Album Review: Sanjib – Distant Communion (Oslated, April 2019)

My first encounter with Sanjib’s music came last year, when I was listening to Saphileaum’s fantastic album Uninhibited Kingdom. The French producer had provided the closing track on that album, a remix of Saphileaum’s ‘Dual Expression’ (which was, incidentally, used last year by London bass wizard Forest Drive West in his XLR8R podcast). It’s a good  tune, a bass-heavy dub/tribal techno hybrid, but as I noted in my review of the album it was unfortunately a bit overshadowed by some of the other stellar remixes that accompanied it. Sadly for Sanjib, the same problem appears to be dogging him on his own Oslated release, Distant Communion. Though it’s billed as an album, and is album-length, in practice it’s more a kind of extended EP, featuring three original tracks by Sanjib and six remixes of those tracks by other producers. Sanjib’s three originals certainly aren’t bad by any definition of the word, but they do languish a bit in the shadow of the remixes, all of which piqued my interest far more than their source material did.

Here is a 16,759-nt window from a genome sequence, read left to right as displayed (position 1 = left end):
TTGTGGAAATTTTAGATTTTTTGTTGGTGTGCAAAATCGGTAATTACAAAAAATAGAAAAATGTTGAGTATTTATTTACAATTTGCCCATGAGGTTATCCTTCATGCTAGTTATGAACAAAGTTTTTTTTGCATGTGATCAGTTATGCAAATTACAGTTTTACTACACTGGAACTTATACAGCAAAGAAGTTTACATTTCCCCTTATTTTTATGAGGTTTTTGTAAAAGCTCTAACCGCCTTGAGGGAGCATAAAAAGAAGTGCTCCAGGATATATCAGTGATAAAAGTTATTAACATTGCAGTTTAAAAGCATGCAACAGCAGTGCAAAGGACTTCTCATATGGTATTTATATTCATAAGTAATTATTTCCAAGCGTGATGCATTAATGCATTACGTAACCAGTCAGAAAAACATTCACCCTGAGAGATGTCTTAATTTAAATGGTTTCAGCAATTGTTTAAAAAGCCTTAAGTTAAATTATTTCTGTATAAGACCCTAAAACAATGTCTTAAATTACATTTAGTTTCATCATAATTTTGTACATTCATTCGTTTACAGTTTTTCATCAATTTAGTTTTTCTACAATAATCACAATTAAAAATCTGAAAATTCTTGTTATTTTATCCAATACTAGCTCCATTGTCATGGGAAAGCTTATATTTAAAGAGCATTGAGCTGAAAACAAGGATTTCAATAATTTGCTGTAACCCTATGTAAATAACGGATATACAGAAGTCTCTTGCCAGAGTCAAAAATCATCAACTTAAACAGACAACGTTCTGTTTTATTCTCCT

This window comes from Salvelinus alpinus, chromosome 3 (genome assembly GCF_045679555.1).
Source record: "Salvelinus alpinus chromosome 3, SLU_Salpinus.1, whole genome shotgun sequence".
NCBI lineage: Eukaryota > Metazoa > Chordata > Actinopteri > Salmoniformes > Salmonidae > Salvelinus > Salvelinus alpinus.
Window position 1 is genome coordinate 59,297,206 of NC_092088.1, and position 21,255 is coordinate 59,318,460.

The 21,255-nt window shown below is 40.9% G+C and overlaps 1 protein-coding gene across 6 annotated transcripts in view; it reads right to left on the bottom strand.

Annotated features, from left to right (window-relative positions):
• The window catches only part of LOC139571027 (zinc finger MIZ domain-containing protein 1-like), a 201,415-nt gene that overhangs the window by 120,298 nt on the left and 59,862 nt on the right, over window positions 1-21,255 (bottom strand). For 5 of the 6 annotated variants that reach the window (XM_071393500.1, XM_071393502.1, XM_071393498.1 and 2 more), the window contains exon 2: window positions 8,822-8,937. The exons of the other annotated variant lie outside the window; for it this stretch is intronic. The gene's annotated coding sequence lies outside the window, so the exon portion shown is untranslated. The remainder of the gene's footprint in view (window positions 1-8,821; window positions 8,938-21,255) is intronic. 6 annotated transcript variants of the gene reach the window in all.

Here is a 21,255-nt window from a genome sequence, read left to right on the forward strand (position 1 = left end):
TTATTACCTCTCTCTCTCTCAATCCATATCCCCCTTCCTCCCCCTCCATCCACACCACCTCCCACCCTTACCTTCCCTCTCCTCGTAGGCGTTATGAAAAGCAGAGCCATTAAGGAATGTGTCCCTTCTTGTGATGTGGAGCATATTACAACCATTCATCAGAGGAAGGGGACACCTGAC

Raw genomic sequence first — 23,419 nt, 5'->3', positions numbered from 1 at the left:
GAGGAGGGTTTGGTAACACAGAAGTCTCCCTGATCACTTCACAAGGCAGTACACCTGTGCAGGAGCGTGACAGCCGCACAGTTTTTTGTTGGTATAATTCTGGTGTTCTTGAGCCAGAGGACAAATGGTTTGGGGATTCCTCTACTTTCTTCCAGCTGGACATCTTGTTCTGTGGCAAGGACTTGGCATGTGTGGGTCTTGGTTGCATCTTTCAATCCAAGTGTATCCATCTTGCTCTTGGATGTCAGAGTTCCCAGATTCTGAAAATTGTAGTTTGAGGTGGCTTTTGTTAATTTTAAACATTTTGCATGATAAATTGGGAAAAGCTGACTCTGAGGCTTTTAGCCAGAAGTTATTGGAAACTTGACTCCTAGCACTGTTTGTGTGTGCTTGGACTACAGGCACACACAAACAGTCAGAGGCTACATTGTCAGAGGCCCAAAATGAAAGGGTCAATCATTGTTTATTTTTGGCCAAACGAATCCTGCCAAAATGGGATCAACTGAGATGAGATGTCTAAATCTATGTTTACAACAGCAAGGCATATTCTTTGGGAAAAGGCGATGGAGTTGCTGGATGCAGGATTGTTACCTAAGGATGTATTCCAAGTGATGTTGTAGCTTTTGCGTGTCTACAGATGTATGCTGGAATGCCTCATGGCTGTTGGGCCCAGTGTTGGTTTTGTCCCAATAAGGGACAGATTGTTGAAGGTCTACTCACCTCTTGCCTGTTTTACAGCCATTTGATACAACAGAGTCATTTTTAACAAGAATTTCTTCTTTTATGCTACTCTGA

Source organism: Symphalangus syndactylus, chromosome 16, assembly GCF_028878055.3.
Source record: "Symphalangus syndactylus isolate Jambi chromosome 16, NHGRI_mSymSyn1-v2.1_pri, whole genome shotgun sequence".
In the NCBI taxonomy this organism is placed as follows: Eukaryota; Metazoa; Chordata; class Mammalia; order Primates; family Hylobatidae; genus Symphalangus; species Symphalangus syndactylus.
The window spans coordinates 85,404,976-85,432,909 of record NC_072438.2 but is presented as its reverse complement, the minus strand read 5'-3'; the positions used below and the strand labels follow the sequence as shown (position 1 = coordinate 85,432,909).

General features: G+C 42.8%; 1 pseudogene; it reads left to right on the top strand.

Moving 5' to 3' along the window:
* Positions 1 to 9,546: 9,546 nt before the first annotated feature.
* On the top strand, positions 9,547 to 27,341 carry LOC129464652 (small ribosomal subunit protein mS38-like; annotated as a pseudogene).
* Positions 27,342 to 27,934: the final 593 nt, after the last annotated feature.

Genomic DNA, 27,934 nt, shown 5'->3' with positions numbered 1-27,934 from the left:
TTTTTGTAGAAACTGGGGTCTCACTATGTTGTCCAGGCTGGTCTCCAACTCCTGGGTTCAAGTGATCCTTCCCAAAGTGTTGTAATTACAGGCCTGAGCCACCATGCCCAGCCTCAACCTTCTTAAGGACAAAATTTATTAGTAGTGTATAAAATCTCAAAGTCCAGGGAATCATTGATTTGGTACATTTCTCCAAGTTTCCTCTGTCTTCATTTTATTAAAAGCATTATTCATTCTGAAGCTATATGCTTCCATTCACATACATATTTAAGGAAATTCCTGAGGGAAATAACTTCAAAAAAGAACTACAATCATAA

Title track ‘Distant Communion’, the first of Sanib’s three originals presented here, is probably one of the happiest-sounding tunes that Oslated has ever released, featuring a bright percussive lead, a warm, deep kick drum, sweeping pads and tropical-sounding percussion lines. Though Sanjib’s sound design is on point, the track as a whole doesn’t really hold together that well; each (well-crafted) sonic component feels like it is fighting the others for the listener’s attention. The second track, ‘Without Words’, fares much better. Here Sanjib’s music takes a darker, dubbier direction. Cosmic rays of sound fire out and then fade away, leaving echoes to ripple away across the darkness of the bass, like afterimages of the sun burned into retinas. Later, they’re joined by streams of bleeps and blips that could just as easily be sampled and distorted birdsong as they could digital artefacts. It’s an unpredictable tune, with each bar feeling different to the one that came before it – no mindless loop techno here. Around midway through, Sanjib threatens to overwhelm the track with a cacophony of hollow voices, but when the babble abruptly ceases and the drop hits it’s one of the album’s finest moments; the beat turns irresistibly groovy thanks to a clever little rolling percussion trick, and the disparate scraps of sound and texture that Sanjib has slowly introduced over the course of the track gel together to form a seamless rhythmic atmosphere.